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Could Alphabet’s [GOOGL] share price test all-time high as Google goes gaming?

Alphabet’s [GOOGL] Google Cloud platform has come a long way since launching App Engine in April 2008: it’s portfolio of cloud-based apps, known as G Suite now includes storage, analytics (Big Query), its very own programming language (Go) and a unique hybrid of infrastructure and platform services. It had four million customers as of the fourth quarter in 2018. 

Google announced a move into gaming in its first ever keynote speech on the “future of gaming” at the 2019 Game Developer Conference (GDC) on 19 March in San Francisco. The company introduced their new digital gaming platform, named Stadia, which will rival the console in allowing customers to stream games that have traditionally been downloaded or played on discs.

 

Market cap$840.60bn
PE ratio (TTM)27.61
EPS (TTM)43.70
Return on Equity (TTM)18.62%

Alphabet stock vitals, Yahoo finance, as at 20 March 2019

 

The tech company had been gradually moving into gaming with its in-development cloud gaming platform Project Stream, which through a partnership with Ubisoft [UBI] was able to play the game Assassin’s Creed Odyssey on any machine, as well through a console-like device called Project Yeti. 

Other cloud gaming services such as French startup Blade, also known as Shadow, Nvidia’s [NVDA] GeForce Now and Shield, and Sony’s [6758] PS4 Remote Play have made big advances in the area. Microsoft [MSFT] is also working on its own Xbox cloud gaming platform called Project xCloud.   

Google’s push into cloud gaming as well as, more generally, computing looks to be accelerating with a slew of strategic hires in the last 18 months, including new cloud-computing boss Thomas Kurian, who was the former president of product development at Oracle.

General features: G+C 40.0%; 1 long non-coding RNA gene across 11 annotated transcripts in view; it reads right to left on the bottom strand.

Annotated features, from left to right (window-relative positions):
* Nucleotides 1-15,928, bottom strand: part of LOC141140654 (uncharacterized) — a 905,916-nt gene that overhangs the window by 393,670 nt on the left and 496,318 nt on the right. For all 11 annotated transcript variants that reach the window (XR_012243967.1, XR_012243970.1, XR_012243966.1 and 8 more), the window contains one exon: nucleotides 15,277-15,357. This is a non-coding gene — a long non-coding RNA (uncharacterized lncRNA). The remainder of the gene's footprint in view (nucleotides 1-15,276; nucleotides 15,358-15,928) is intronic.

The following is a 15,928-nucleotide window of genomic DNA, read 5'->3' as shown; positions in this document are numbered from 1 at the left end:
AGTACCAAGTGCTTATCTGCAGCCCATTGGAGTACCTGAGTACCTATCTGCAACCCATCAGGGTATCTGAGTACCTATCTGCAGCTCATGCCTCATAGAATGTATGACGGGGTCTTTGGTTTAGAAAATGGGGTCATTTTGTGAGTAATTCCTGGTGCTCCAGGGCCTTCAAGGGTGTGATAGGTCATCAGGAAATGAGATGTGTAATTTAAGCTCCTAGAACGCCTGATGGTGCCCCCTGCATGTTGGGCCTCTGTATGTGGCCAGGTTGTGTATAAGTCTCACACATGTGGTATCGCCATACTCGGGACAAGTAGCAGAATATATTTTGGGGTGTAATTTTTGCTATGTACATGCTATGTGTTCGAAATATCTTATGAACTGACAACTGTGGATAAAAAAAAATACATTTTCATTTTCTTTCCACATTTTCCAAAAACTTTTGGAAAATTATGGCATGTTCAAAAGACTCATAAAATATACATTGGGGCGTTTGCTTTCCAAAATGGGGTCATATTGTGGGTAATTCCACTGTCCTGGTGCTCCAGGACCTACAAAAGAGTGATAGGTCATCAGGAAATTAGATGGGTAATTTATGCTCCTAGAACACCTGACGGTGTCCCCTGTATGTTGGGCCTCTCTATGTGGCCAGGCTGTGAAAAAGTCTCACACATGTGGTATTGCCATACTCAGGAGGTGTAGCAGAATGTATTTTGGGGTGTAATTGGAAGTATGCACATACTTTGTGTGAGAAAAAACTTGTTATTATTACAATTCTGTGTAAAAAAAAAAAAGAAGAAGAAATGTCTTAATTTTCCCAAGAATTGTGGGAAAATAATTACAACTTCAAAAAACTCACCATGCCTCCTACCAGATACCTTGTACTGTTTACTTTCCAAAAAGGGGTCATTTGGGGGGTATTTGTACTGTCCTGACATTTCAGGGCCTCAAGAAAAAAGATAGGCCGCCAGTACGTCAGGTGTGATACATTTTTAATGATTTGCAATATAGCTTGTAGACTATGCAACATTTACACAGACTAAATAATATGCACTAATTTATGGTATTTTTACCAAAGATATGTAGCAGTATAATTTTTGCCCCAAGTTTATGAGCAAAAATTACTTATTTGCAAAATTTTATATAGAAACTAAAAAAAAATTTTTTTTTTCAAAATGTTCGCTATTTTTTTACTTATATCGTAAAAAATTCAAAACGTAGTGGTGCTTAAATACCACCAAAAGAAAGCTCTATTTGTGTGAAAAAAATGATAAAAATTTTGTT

Kurian told attendants at Goldman Sachs technology and internet conference that Google would invest even more into sales and hiring to grow the organisation. “You will see us accelerate the growth even faster than we have to date,” Kurian added. 

“You will see us accelerate the growth even faster than we have to date” - Cloud-computing boss Thomas Kurian

 

What’s next?

While Google continues to expand its cloud-computing business, it’s drawn criticism from US President Donald Trump for dropping out of the bidding for a $10bn Pentagon cloud-computing contract. 

Google had said in October that the reason for dropping out was because the project may have conflicted with its corporate values. 

But that didn’t stop Trump tweeting: “Google is helping China and their military, but not the US”, prompting the tech company’s shares to fall 0.4% in early trading on 18 March.Alphabet 1-year share price performance, CMC Markets, as at 20 March 2019

 

The gaming industry was said to be worth an estimated $138bn in 2018, outpacing the global film industry’s $136bn in value, putting Alphabet’s Google Cloud businesses in a good position to benefit from the growth. 

CEO Sundar Pichai had disclosed revenues from its cloud business to investors for the first time in its February earnings update, noting that it had become a “billion dollar per quarter business”. Google’s cloud platform sits behind Amazon Web Services [AMZN] and Microsoft’s Azure in the public cloud market.

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